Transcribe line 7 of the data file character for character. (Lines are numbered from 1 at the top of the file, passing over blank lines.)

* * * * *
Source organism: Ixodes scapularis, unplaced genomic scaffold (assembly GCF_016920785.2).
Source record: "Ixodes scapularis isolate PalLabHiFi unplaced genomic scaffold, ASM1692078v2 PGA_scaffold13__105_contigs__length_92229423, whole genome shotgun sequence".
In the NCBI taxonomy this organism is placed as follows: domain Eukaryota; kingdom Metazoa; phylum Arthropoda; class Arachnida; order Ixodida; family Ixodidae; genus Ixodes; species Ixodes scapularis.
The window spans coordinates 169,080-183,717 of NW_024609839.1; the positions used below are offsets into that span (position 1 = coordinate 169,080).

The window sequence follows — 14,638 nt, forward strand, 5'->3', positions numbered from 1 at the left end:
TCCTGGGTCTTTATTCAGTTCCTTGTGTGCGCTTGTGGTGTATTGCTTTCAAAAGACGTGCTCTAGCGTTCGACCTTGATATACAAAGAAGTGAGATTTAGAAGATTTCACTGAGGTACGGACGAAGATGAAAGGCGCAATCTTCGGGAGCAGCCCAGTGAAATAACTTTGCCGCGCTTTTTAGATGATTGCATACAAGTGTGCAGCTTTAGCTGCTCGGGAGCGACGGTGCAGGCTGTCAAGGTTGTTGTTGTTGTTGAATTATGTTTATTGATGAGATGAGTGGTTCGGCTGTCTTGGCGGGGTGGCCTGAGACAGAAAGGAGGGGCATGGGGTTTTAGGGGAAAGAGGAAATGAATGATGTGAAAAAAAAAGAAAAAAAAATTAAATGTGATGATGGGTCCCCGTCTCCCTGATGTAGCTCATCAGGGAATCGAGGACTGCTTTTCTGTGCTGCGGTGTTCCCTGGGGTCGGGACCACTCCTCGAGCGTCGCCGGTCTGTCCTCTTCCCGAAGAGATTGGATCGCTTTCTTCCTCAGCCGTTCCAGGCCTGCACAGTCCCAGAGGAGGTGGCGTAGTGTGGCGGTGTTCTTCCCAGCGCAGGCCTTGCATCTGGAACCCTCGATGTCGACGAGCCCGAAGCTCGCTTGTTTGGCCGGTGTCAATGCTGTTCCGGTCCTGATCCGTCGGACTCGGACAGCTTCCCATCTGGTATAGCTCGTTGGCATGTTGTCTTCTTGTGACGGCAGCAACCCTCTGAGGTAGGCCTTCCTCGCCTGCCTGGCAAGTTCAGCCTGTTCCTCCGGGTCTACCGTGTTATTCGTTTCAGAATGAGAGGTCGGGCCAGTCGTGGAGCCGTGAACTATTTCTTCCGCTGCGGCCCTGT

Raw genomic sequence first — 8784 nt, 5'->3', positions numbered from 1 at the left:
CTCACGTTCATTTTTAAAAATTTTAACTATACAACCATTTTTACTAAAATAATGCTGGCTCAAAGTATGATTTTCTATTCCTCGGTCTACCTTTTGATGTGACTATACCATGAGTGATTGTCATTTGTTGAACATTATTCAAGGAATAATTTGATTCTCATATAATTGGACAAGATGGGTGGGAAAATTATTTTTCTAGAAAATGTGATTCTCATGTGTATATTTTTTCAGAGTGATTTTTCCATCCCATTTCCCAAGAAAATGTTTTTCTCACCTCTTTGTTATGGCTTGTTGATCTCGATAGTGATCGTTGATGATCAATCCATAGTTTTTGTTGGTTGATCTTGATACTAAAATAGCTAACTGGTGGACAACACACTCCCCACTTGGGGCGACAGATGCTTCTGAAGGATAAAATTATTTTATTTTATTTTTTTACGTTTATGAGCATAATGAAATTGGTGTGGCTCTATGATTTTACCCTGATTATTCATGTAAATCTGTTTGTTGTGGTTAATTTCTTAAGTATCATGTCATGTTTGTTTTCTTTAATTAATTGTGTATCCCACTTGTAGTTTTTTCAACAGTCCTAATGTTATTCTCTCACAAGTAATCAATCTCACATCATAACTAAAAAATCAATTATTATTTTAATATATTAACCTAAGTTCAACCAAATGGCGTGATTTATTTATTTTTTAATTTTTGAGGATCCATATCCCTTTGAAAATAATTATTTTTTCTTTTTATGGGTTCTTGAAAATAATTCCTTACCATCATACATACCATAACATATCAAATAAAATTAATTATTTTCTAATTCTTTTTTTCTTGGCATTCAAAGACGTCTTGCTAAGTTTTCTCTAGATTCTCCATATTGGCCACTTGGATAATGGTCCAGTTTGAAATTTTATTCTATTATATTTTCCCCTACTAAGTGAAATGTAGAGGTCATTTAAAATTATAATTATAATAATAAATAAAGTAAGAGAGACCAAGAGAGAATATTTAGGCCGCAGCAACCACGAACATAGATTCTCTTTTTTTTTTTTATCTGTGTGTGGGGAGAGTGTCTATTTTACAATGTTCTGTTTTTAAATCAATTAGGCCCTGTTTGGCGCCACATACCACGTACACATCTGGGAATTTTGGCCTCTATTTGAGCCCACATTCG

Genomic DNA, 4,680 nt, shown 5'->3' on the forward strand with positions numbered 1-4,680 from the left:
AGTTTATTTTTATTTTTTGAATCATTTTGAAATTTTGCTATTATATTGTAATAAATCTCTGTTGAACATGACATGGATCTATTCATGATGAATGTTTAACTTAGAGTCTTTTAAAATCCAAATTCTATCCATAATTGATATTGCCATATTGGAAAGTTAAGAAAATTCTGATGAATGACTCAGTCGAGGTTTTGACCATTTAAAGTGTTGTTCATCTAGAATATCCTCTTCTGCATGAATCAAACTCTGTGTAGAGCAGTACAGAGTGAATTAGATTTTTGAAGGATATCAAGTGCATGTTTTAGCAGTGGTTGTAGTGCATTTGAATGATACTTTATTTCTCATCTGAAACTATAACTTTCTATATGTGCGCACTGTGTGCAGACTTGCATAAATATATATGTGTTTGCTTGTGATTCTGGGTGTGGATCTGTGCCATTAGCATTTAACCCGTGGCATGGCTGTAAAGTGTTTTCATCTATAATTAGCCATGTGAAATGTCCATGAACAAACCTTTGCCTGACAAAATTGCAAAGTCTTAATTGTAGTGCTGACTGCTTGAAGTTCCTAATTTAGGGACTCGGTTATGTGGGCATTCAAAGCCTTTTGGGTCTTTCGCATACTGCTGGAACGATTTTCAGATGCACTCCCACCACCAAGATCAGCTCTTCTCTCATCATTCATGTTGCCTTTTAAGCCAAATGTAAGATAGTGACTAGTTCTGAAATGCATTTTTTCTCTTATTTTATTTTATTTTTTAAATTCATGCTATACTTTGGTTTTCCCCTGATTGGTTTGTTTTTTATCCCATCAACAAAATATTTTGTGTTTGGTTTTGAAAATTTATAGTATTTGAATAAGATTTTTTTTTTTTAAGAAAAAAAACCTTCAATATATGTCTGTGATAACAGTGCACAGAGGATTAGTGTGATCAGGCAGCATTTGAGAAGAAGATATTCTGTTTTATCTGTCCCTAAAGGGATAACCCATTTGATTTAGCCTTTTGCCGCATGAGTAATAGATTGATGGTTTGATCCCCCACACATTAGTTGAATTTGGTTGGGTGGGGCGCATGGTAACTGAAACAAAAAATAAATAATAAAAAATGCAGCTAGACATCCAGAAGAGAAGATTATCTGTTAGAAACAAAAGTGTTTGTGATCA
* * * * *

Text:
Raw genomic sequence first — 8784 nt, 5'->3', positions numbered from 1 at the left: